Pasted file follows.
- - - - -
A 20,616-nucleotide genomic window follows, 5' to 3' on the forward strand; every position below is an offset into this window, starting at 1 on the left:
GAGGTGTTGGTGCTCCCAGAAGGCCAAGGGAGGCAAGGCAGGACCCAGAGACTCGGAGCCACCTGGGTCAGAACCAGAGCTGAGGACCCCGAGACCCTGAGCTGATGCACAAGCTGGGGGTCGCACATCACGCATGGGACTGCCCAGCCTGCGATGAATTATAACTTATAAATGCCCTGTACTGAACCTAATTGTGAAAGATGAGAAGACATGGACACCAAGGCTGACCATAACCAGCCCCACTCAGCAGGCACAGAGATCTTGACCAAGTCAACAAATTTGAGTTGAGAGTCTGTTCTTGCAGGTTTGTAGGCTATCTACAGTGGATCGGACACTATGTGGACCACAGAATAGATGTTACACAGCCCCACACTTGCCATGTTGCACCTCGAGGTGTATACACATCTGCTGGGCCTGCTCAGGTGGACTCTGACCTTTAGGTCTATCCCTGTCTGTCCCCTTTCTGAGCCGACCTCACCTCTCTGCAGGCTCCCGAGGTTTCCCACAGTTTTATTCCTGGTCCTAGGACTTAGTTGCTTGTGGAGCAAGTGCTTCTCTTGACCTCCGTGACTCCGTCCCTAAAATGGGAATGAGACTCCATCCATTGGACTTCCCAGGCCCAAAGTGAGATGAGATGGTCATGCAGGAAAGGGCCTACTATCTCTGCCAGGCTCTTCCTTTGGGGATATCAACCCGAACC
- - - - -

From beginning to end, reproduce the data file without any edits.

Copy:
A 20,616-nucleotide genomic window follows, 5' to 3' on the forward strand; every position below is an offset into this window, starting at 1 on the left:
GAGGTGTTGGTGCTCCCAGAAGGCCAAGGGAGGCAAGGCAGGACCCAGAGACTCGGAGCCACCTGGGTCAGAACCAGAGCTGAGGACCCCGAGACCCTGAGCTGATGCACAAGCTGGGGGTCGCACATCACGCATGGGACTGCCCAGCCTGCGATGAATTATAACTTATAAATGCCCTGTACTGAACCTAATTGTGAAAGATGAGAAGACATGGACACCAAGGCTGACCATAACCAGCCCCACTCAGCAGGCACAGAGATCTTGACCAAGTCAACAAATTTGAGTTGAGAGTCTGTTCTTGCAGGTTTGTAGGCTATCTACAGTGGATCGGACACTATGTGGACCACAGAATAGATGTTACACAGCCCCACACTTGCCATGTTGCACCTCGAGGTGTATACACATCTGCTGGGCCTGCTCAGGTGGACTCTGACCTTTAGGTCTATCCCTGTCTGTCCCCTTTCTGAGCCGACCTCACCTCTCTGCAGGCTCCCGAGGTTTCCCACAGTTTTATTCCTGGTCCTAGGACTTAGTTGCTTGTGGAGCAAGTGCTTCTCTTGACCTCCGTGACTCCGTCCCTAAAATGGGAATGAGACTCCATCCATTGGACTTCCCAGGCCCAAAGTGAGATGAGATGGTCATGCAGGAAAGGGCCTACTATCTCTGCCAGGCTCTTCCTTTGGGGATATCAACCCGAACC